As Koko and I were walking back from the beach, we encountered two roosters fighting in the middle of the path, kicking up a lot of dust as they squawked and beat their wings and butted chests. Then they spotted Koko, straining at her leash, and quickly forgot their differences, running off in separate directions.
Came home to discover it’s snowing in my yard. No, not the pretty flakes that become drifts and snowmen, but African tulip tree seeds. Wrapped in their little cellophane-like packets, they’re made to travel on the wind and that’s exactly what they do, floating along and then touching down to blanket the lawn, the garden, the taro patch in a thin layer of white.
They’re the quintessential invasive species — fine in their native land, but over here, aggressive, opportunistic and once they gain a foothold, nearly impossible to eradicate or even control. And as I thought about them, it struck me that the very same scenario is under way with people in Hawaii, too.
Think about it. Just as Hawaii has many imported plants that are beautiful, benign or beneficial — those that provide food, delight the senses and are content to stay where they’re planted — the same is true for a lot of people.
And then we’ve got imported plants that are noxious, prickly and poisonous, and some that are invasive, moving quickly across the landscape, destroying all in their path, and still others that crowd out and smother the native species that evolved here for centuries unmolested and so never had a chance to adapt to that kind of aggressive competition.
I’m sure you can see the parallels to human behavior, what with the developers and the iwi desecrators, and the mainland mentality perpetrators, and the folks who absolutely must have the same stores/services they had "back home" and those who have absolutely no interest in learning about anything native, much less protecting it.
Of course, what you end up with, once invasive species take hold, is a homogenous environment that’s largely dysfunctional because it’s not appropriate to the place that's been overrun. A perfect example are the invaders that are smothering the native plants that support our watersheds. It’s also an environment devoid of its diversity, its uniqueness — the qualities that once made it special and distinct. And once that rare native ecosystem is destroyed, it's gone for good.
While conservationists can apply a lethal dose of herbicide to Australian tree ferns consuming the native forest, no acceptable control measures currently exist for the invasive humans who are inflicting no less damage as they slowly but surely crowd out the natives.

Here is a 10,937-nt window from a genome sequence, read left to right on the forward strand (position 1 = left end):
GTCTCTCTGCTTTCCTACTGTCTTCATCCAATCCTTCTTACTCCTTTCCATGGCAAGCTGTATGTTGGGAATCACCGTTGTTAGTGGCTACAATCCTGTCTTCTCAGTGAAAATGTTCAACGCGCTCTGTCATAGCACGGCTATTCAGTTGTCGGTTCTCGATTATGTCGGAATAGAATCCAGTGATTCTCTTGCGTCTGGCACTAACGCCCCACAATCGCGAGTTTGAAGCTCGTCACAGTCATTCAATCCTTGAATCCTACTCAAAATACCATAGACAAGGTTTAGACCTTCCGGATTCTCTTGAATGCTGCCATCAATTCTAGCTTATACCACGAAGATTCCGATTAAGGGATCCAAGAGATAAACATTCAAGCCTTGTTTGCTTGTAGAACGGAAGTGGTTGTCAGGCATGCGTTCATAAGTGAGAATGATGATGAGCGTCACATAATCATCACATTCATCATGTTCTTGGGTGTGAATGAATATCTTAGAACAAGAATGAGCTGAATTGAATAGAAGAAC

This musing made me think of a comment made by my friend Kepa Maly, a cultural practitioner and director of the Lanai Culture and Heritage Center.
“What was on the verge of extinction first?” he asked, when I visited him on Lanai earlier this year. “It wasn’t Hawaii's animals, plants or birds. It was the people.”
Now, largely because of invasive species, it’s all on the ropes.
Tuesday, September 9, 2008
Musings: Alien Invaders
Subscribe to: Post Comments (Atom)
There are only two questions left:
How far is the fall and how long will it take.
No "survivors" on this "plane crash". Oh, they can scream, yell, pray, move around to a part of the "plane" they think will give them a higher shot at survival, but in the end, nothing will work.
Just a matter of time.
Even if it was only natives living here, and there had never been an annexation, there would still be the same issues of development and change - some supporting it, some against it. It's not as though the natives as a body don't like Costco and Walmart. Sure, there are whites who come from the mainland and want the same conveniences from home. But there's another phenomenon as well. Other whites come from the mainland and want the surroundings to remain quaint and wonderfully separate from the mainland. That's what attracted them to move here. But that's not to say many natives agree with those whites. The natives want jobs and they want tvs and they want western lifestyles as well as to integrate the elements of their culture that they choose to integrate into that western lifestyle. The whites who oppose change and development can't claim any moral superiority. Although they don't admit it to themselves, they are just as selfish as anyone else.
Any non-Hawaiian might be considered an invasive species. They don't have to be white to have impacted and changed the enviroment.
But perhaps all humans on these remote islands should be considered invasive.
Just because a culture is first to set up housekeeping and change the enviroment to assure survival doesn't mean their right.
Post a Comment